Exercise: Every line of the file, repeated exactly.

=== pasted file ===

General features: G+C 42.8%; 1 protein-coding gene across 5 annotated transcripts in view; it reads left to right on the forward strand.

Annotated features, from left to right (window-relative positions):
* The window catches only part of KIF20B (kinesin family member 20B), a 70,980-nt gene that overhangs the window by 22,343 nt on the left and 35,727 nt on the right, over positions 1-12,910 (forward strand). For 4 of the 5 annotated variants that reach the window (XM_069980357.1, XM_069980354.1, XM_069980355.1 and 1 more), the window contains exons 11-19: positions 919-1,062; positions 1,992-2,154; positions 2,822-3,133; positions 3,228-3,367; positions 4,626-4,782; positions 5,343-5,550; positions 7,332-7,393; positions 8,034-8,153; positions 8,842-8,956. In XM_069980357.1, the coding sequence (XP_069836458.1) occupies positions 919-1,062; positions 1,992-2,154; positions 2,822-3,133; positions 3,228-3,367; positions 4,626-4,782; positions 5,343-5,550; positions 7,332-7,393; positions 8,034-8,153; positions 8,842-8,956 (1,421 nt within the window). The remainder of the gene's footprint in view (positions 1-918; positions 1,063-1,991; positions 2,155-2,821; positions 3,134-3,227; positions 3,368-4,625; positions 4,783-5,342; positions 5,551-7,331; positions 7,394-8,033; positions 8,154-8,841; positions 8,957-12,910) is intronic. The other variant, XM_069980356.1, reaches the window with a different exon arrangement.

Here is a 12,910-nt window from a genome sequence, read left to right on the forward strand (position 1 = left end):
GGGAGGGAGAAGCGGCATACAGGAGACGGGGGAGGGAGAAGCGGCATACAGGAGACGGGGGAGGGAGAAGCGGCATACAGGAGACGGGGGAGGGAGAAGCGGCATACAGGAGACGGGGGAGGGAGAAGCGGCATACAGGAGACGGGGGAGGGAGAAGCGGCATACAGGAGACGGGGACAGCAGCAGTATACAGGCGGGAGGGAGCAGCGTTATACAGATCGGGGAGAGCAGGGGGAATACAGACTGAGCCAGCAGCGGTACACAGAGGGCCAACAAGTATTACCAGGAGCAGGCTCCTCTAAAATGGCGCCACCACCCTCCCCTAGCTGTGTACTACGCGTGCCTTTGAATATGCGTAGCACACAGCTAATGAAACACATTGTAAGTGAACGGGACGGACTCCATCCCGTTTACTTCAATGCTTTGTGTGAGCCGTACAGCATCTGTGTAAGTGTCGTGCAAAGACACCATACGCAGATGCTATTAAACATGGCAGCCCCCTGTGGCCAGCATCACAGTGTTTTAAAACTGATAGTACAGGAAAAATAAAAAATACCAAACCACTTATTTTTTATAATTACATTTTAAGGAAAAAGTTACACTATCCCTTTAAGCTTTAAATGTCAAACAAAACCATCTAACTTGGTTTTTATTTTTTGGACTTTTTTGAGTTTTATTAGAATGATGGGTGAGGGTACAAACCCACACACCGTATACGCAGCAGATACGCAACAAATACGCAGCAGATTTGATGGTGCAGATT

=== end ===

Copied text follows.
General features: G+C 42.8%; 1 protein-coding gene across 5 annotated transcripts in view; it reads left to right on the forward strand.

Annotated features, from left to right (window-relative positions):
* The window catches only part of KIF20B (kinesin family member 20B), a 70,980-nt gene that overhangs the window by 22,343 nt on the left and 35,727 nt on the right, over positions 1-12,910 (forward strand). For 4 of the 5 annotated variants that reach the window (XM_069980357.1, XM_069980354.1, XM_069980355.1 and 1 more), the window contains exons 11-19: positions 919-1,062; positions 1,992-2,154; positions 2,822-3,133; positions 3,228-3,367; positions 4,626-4,782; positions 5,343-5,550; positions 7,332-7,393; positions 8,034-8,153; positions 8,842-8,956. In XM_069980357.1, the coding sequence (XP_069836458.1) occupies positions 919-1,062; positions 1,992-2,154; positions 2,822-3,133; positions 3,228-3,367; positions 4,626-4,782; positions 5,343-5,550; positions 7,332-7,393; positions 8,034-8,153; positions 8,842-8,956 (1,421 nt within the window). The remainder of the gene's footprint in view (positions 1-918; positions 1,063-1,991; positions 2,155-2,821; positions 3,134-3,227; positions 3,368-4,625; positions 4,783-5,342; positions 5,551-7,331; positions 7,394-8,033; positions 8,154-8,841; positions 8,957-12,910) is intronic. The other variant, XM_069980356.1, reaches the window with a different exon arrangement.

Here is a 12,910-nt window from a genome sequence, read left to right on the forward strand (position 1 = left end):
GGGAGGGAGAAGCGGCATACAGGAGACGGGGGAGGGAGAAGCGGCATACAGGAGACGGGGGAGGGAGAAGCGGCATACAGGAGACGGGGGAGGGAGAAGCGGCATACAGGAGACGGGGGAGGGAGAAGCGGCATACAGGAGACGGGGGAGGGAGAAGCGGCATACAGGAGACGGGGACAGCAGCAGTATACAGGCGGGAGGGAGCAGCGTTATACAGATCGGGGAGAGCAGGGGGAATACAGACTGAGCCAGCAGCGGTACACAGAGGGCCAACAAGTATTACCAGGAGCAGGCTCCTCTAAAATGGCGCCACCACCCTCCCCTAGCTGTGTACTACGCGTGCCTTTGAATATGCGTAGCACACAGCTAATGAAACACATTGTAAGTGAACGGGACGGACTCCATCCCGTTTACTTCAATGCTTTGTGTGAGCCGTACAGCATCTGTGTAAGTGTCGTGCAAAGACACCATACGCAGATGCTATTAAACATGGCAGCCCCCTGTGGCCAGCATCACAGTGTTTTAAAACTGATAGTACAGGAAAAATAAAAAATACCAAACCACTTATTTTTTATAATTACATTTTAAGGAAAAAGTTACACTATCCCTTTAAGCTTTAAATGTCAAACAAAACCATCTAACTTGGTTTTTATTTTTTGGACTTTTTTGAGTTTTATTAGAATGATGGGTGAGGGTACAAACCCACACACCGTATACGCAGCAGATACGCAACAAATACGCAGCAGATTTGATGGTGCAGATT